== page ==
Ecocities Around the Globe

Written by: Sara

Edited by: Chris

Visual by: Solenne

The goal of creating and maintaining a sustainable world is one of the most important issues confronting humanity today. In particular, rapid urbanization has given rise to the question of how we can pursue environmental sustainability while ensuring consistent development. Currently, large cities consume approximately two thirds of the world’s energy and generate over 70% of global carbon emissions. With 68% of the world’s population expected to live in urban areas by 2050, it becomes all the more important that we continue examining ways to embrace sustainability, not just as a faraway goal, but as a way of life. In response to these concerns, many countries around the world are building ecocities, which aim to provide healthy abundance to their residents without consuming more resources than what is produced.

Curitiba, Brazil

The bus rapid transit (BRT) system in Curitiba is an ideal example of sustainable transport. The city invests heavily in low-carbon fuel technology, and has implemented biofuel and hybrid buses in order to reduce the amount of greenhouse gas emissions produced from mass transit. Unlike a typical public bus system, in which buses are subjected to the same traffic congestion as private vehicles, buses in the BRT system have exclusive access to express lanes where they are able to move quickly and efficiently. More than 60% of the population relies on the BRT system for daily transit, resulting in 25% lower carbon emissions per capita than the average Brazilian city. As a result, Curitiba has significantly better air quality compared to other cities of similar size.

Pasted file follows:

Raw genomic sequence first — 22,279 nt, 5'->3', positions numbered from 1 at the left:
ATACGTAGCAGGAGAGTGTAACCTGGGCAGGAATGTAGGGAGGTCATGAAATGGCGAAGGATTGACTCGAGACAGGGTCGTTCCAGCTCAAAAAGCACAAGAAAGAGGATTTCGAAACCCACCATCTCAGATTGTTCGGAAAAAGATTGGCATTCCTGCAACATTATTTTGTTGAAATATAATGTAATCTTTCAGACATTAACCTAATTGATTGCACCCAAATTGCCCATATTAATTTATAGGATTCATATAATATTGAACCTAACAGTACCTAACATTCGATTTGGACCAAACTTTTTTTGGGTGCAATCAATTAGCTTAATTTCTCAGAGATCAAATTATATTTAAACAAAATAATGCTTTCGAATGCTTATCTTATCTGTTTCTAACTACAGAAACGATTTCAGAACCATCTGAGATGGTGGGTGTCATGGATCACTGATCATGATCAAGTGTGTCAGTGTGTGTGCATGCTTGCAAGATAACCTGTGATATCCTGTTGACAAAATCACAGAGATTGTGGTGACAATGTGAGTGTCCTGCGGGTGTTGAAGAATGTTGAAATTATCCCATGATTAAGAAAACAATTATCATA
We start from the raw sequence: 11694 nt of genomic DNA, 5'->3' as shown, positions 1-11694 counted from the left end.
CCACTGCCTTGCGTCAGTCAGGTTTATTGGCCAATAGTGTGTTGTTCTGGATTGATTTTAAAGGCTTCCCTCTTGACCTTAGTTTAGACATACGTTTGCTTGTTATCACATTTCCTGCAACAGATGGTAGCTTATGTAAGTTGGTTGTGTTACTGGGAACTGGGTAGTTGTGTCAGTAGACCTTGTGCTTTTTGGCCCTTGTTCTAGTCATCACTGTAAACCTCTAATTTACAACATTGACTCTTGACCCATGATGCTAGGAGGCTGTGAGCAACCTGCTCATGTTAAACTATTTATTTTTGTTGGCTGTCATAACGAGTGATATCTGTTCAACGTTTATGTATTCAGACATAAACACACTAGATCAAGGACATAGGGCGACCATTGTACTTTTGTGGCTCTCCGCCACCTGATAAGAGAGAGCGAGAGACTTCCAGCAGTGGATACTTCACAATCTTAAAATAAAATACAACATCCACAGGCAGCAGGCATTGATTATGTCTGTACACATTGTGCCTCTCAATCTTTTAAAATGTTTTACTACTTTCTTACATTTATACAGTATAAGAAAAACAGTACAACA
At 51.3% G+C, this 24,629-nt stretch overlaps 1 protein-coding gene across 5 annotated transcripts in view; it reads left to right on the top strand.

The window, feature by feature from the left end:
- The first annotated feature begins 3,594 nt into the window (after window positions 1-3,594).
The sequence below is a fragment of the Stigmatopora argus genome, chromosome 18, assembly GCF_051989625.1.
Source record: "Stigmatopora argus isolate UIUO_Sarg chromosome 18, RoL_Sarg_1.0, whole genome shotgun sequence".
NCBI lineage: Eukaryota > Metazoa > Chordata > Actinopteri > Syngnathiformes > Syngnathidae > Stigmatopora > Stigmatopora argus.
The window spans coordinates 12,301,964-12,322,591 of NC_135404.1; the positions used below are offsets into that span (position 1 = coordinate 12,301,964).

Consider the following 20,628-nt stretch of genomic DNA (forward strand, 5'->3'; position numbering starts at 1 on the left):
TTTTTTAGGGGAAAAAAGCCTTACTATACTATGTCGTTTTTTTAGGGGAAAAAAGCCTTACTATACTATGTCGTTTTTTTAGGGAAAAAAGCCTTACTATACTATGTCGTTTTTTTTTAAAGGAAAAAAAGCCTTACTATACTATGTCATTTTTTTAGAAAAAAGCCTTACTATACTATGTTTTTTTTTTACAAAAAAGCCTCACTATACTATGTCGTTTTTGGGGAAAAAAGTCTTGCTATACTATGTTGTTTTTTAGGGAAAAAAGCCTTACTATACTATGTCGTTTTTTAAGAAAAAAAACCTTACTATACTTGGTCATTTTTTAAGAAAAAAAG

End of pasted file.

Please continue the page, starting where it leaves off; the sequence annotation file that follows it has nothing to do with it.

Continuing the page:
Copenhagen, Denmark

Copenhagen, the capital of Denmark, aims to become the world’s first carbon-neutral city by 2025. It was the first country to implement a green-roof policy, mandating the majority of large buildings must install green areas on its roofs. This has several benefits, such as capturing up to 80% of rainfall, reducing the risk of flooding, increasing the absorption of carbon dioxide, and encouraging biodiversity. Other initiatives to promote sustainable living habits are widespread throughout the city, including eco-friendly shops, supermarkets, and restaurants that use organic produce, and bike sharing systems that encourage citizens to use bikes in transit instead of automobiles.

Tengah, Singapore

Tengah is a settlement currently being built in Singapore. Its developers are working to create the country’s first “car-free” town center by moving transportation underground, which allows the ground level to be safe for pedestrians and creates more space for the integration of nature within the community. Another area of focus is the utilization of smart technology to optimize energy efficiency. For example, “smart” lighting will enable lights to switch off in public areas when they are unoccupied, and  the centralized cooling system will generate carbon savings equivalent to taking 4,500 cars off the roads each year. All residents will also have access to the MyTengah app allowing them to monitor their energy and water usage. Through these endeavors, Singapore aims to build a living area that simultaneously meets the needs of the population and promotes environmental sustainability.

These cities provide a blueprint for a more sustainable way of living, helping build a more ecological foundation for current and future generations. Studying their practices, and seeking to apply them in our own community, will help us form a more safe and environmentally-friendly society.

Works Cited

“Bus Rapid Transit and Urban Planning in Curitiba.” Green City Times, 22 Apr. 2021, http://www.greencitytimes.com/curitiba/.

Holland, Oscar. “Singapore Is Building a 42,000-Home Eco ‘Smart’ City.” CNN, Cable News Network, 1 Feb. 2021, edition.cnn.com/style/article/singapore-tengah-eco-town/index.html.

Mocatta, Gabi. “Living Green in Copenhagen.” BBC, BBC, 10 Apr. 2012, http://www.bbc.com/travel/story/20120405-living-green-in-copenhagen.